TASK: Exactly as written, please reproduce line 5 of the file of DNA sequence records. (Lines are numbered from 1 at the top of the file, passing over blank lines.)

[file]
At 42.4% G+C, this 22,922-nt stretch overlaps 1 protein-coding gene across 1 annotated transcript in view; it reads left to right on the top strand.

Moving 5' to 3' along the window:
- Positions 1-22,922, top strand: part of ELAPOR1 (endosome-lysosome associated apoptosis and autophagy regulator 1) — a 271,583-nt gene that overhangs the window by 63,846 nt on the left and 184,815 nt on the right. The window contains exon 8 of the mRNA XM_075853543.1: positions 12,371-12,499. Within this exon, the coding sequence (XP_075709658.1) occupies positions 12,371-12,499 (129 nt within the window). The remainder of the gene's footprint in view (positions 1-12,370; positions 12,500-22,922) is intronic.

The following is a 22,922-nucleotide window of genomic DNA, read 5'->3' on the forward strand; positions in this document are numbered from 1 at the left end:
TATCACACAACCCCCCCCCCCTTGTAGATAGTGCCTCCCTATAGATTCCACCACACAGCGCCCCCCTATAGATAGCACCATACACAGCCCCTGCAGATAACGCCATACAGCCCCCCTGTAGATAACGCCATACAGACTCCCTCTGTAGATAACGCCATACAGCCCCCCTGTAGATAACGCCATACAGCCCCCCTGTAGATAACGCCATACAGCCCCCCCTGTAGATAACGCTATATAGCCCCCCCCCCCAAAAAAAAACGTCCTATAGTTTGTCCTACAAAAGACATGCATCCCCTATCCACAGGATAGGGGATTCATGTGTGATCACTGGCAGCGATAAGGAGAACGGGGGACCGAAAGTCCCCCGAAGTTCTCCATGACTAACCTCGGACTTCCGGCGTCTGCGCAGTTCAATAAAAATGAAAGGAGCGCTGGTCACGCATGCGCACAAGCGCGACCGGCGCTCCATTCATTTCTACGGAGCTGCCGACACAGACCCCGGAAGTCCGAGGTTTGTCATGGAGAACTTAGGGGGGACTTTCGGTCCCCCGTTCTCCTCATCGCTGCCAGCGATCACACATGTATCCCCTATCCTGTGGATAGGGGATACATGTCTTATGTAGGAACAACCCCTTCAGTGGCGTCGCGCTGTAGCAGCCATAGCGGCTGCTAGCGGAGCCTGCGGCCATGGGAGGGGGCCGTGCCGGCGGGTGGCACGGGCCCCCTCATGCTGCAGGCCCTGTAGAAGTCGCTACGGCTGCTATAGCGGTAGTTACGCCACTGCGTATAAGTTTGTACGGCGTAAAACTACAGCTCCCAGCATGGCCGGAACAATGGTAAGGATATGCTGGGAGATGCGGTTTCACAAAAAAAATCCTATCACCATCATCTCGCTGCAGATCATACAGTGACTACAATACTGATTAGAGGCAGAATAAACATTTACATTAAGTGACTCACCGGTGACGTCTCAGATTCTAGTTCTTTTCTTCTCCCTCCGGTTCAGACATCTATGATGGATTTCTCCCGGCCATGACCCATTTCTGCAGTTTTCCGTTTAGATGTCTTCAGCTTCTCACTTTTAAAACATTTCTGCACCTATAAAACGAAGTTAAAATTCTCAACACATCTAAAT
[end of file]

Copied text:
TATCACACAACCCCCCCCCCCTTGTAGATAGTGCCTCCCTATAGATTCCACCACACAGCGCCCCCCTATAGATAGCACCATACACAGCCCCTGCAGATAACGCCATACAGCCCCCCTGTAGATAACGCCATACAGACTCCCTCTGTAGATAACGCCATACAGCCCCCCTGTAGATAACGCCATACAGCCCCCCTGTAGATAACGCCATACAGCCCCCCCTGTAGATAACGCTATATAGCCCCCCCCCCCAAAAAAAAACGTCCTATAGTTTGTCCTACAAAAGACATGCATCCCCTATCCACAGGATAGGGGATTCATGTGTGATCACTGGCAGCGATAAGGAGAACGGGGGACCGAAAGTCCCCCGAAGTTCTCCATGACTAACCTCGGACTTCCGGCGTCTGCGCAGTTCAATAAAAATGAAAGGAGCGCTGGTCACGCATGCGCACAAGCGCGACCGGCGCTCCATTCATTTCTACGGAGCTGCCGACACAGACCCCGGAAGTCCGAGGTTTGTCATGGAGAACTTAGGGGGGACTTTCGGTCCCCCGTTCTCCTCATCGCTGCCAGCGATCACACATGTATCCCCTATCCTGTGGATAGGGGATACATGTCTTATGTAGGAACAACCCCTTCAGTGGCGTCGCGCTGTAGCAGCCATAGCGGCTGCTAGCGGAGCCTGCGGCCATGGGAGGGGGCCGTGCCGGCGGGTGGCACGGGCCCCCTCATGCTGCAGGCCCTGTAGAAGTCGCTACGGCTGCTATAGCGGTAGTTACGCCACTGCGTATAAGTTTGTACGGCGTAAAACTACAGCTCCCAGCATGGCCGGAACAATGGTAAGGATATGCTGGGAGATGCGGTTTCACAAAAAAAATCCTATCACCATCATCTCGCTGCAGATCATACAGTGACTACAATACTGATTAGAGGCAGAATAAACATTTACATTAAGTGACTCACCGGTGACGTCTCAGATTCTAGTTCTTTTCTTCTCCCTCCGGTTCAGACATCTATGATGGATTTCTCCCGGCCATGACCCATTTCTGCAGTTTTCCGTTTAGATGTCTTCAGCTTCTCACTTTTAAAACATTTCTGCACCTATAAAACGAAGTTAAAATTCTCAACACATCTAAAT